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How do rent controls work in Sweden and why did this issue bring down the government?

Why have proposed changes to Sweden's sacrosanct rent laws brought opposing parties together in their desire to bring down the government?

How do rent controls work in Sweden and why did this issue bring down the government?
Newly built apartments in Stockholm. Only those constructed after summer 2022 would be affected by the current proposals. Photo: Fredrik Sandberg/TT

How does the rental system work in Sweden today?

Currently, Sweden has a system of rent controls. This means that rental prices are kept low, both when the tenant rents directly from the apartment’s owner (called a “first-hand contract” in Sweden) or when the “first-hand” tenant sublets to someone else. 

Although tenants who sublet can charge a bit extra to cover bills and furniture in these “second-hand contracts”, which are usually also strictly limited in time. 

The thinking behind this system is partly to ensure that people have access to affordable housing, so in general Sweden does not make it profitable to buy property to rent out, unlike many countries. Rent controls are a key pillar of Sweden’s social model, introduced by the Social Democrats after the Second World War and in theory they guarantee that even those on modest incomes can live in their preferred area.

A growing population, especially in Sweden’s larger cities, and a slow rate of construction of new homes, has led to a major apartment shortage.

Because the market does not determine who has access to rental properties, instead it comes down to time spent waiting for first-hand rental contracts to become available.

This can often be a decade or more in densely populated areas, which means many people, and particularly newer arrivals to the cities, end up looking for second-hand contracts if they cannot afford to buy.

Even though in theory second-hand rentals should not be more expensive, there are two main reasons that tenants on these contracts often end up paying significantly more than those renting directly.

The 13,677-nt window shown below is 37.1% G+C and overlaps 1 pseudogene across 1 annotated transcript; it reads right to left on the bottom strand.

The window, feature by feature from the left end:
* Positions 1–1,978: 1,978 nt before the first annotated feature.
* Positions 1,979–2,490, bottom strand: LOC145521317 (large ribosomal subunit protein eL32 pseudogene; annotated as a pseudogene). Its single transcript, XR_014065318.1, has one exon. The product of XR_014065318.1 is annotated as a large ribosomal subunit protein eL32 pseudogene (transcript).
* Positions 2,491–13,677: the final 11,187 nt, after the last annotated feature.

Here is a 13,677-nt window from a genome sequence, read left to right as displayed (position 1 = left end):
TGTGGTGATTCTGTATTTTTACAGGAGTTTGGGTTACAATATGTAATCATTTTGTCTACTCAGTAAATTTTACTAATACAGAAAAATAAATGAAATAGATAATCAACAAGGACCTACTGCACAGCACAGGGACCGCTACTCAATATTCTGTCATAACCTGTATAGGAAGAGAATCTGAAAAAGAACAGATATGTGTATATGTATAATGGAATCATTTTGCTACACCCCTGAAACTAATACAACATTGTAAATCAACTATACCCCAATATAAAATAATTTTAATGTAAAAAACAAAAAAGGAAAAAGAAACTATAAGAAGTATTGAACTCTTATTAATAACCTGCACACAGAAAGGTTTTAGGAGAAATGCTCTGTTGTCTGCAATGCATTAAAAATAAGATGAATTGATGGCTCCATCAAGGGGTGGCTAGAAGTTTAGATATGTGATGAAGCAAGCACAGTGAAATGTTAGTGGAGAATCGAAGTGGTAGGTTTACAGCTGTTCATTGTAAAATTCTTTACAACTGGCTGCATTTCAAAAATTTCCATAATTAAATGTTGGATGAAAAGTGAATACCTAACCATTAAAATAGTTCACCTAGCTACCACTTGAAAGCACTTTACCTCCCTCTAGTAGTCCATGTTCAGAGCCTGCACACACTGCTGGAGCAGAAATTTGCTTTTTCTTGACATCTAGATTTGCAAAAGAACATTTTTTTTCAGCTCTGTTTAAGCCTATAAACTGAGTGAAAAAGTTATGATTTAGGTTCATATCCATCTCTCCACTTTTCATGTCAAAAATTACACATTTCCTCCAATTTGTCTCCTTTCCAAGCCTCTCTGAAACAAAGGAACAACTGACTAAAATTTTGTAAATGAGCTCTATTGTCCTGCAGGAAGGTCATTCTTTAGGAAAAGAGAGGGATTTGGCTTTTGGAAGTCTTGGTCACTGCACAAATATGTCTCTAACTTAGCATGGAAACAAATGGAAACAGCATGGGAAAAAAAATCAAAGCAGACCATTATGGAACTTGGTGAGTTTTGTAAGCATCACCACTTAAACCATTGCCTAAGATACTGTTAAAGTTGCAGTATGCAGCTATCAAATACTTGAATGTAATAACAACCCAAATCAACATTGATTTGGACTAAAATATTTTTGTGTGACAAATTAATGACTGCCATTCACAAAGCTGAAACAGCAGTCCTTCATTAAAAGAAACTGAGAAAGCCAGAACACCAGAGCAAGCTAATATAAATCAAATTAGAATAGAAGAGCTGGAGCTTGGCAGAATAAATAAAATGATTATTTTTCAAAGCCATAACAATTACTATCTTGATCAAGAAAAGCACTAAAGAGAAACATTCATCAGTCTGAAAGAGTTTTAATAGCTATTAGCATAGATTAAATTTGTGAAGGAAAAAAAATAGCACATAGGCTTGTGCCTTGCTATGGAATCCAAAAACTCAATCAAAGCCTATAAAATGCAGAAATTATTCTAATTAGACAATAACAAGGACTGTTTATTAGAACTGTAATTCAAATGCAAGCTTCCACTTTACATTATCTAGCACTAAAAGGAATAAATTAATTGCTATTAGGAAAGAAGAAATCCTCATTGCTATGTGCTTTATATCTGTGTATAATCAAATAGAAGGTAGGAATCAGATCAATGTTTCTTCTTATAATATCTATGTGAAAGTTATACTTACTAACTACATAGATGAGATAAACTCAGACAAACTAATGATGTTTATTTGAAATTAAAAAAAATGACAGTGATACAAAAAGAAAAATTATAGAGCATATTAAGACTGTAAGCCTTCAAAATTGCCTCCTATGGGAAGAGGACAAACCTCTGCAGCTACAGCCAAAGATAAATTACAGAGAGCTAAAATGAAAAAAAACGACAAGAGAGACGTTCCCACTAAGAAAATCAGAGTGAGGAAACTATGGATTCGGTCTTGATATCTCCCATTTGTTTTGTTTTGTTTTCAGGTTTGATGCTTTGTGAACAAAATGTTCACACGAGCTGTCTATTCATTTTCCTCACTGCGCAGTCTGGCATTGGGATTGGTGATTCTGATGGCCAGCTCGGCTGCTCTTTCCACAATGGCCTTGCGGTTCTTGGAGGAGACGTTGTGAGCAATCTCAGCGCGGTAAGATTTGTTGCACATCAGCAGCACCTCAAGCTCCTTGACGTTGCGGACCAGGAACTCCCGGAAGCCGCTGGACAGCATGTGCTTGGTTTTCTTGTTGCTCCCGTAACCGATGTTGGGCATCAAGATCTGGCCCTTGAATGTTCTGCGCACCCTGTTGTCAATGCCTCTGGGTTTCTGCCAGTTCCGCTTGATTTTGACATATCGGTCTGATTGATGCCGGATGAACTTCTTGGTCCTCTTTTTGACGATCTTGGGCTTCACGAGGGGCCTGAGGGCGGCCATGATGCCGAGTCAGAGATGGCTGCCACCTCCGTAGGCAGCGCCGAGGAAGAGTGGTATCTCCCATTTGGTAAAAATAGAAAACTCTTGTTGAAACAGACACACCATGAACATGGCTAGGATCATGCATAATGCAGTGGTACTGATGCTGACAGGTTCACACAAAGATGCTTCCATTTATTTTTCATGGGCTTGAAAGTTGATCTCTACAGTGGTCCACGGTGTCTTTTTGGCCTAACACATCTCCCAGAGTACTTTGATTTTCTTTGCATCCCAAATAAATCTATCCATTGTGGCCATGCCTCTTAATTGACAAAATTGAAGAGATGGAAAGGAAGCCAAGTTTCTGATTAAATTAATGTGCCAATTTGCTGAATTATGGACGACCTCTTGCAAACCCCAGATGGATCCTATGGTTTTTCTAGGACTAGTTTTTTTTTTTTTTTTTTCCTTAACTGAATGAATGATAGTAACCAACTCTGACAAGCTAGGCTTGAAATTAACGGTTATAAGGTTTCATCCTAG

One is that the huge demand makes it easier for unscrupulous landlords to overcharge, and the apartment shortage means some people will accept to pay more rather than go through the process of finding a new home. One other reason is that people who own their apartments can sublet them at a higher price; although they are still required to charge a “reasonable rent” they may calculate this based on the current market value of the property. In city locations, that’s often high. 

Add to this the fact that there are tight restrictions on subletting, intended to stop people buying up properties to rent for profit, and the result is a very insecure situation for those people on the second-hand market.

So there are certainly problems with the current system, but there’s no consensus on how to fix them. 

What did the government propose?

The proposal that the Centre and Liberal parties fought to have included in their agreement with the government is to introduce so-called market rents, where landlords would be free to choose the price they set based on the market; in other words, based on demand and individual negotiations with tenants. 

The Social Democrats reluctantly agreed to look into introducing this for newly constructed apartments only, which today account for a tiny percentage of total housing stock. It’s worth noting that owners of new builds are already allowed to charge higher rents than many older buildings for the first 15 years (this is to cover the costs of the investment in the building), but these cannot currently be negotiated on an individual basis. 

One of the planned changes, as set out in the results of an inquiry presented by the government, is that location would play a bigger part in setting the price, so that housing in popular areas would go up in price. Rent would also rise each year in line with inflation. But it would be voluntary to introduce market rents, so it probably wouldn’t be the case that every new build would be subject to them — after all, this would rely on tenants being willing to pay them. The government also outlined plans to introduce further proposals that would water down some aspects.

At the moment, tenants can appeal if they think they are being charged an unreasonably high rent, and there have been many high-profile cases of tenants winning a refund. This would still be possible under the new system, but only within the first year after the rent was agreed, and the tenant would need to prove their rent was significantly higher than other similar apartments.

Who’s for, who’s against?

Market rents are a policy that appeals to the conservative parties in Sweden. The Moderates, Centre Party, Liberal Party, and Christian Democrats are all in favour, though the far-right Sweden Democrats do not support market rents.

The Social Democrats do not want market rents, but agreed to introduce them on a limited scale in order to get the support from the Centre and Liberal parties as part of the January 2019 deal they struck to form a government.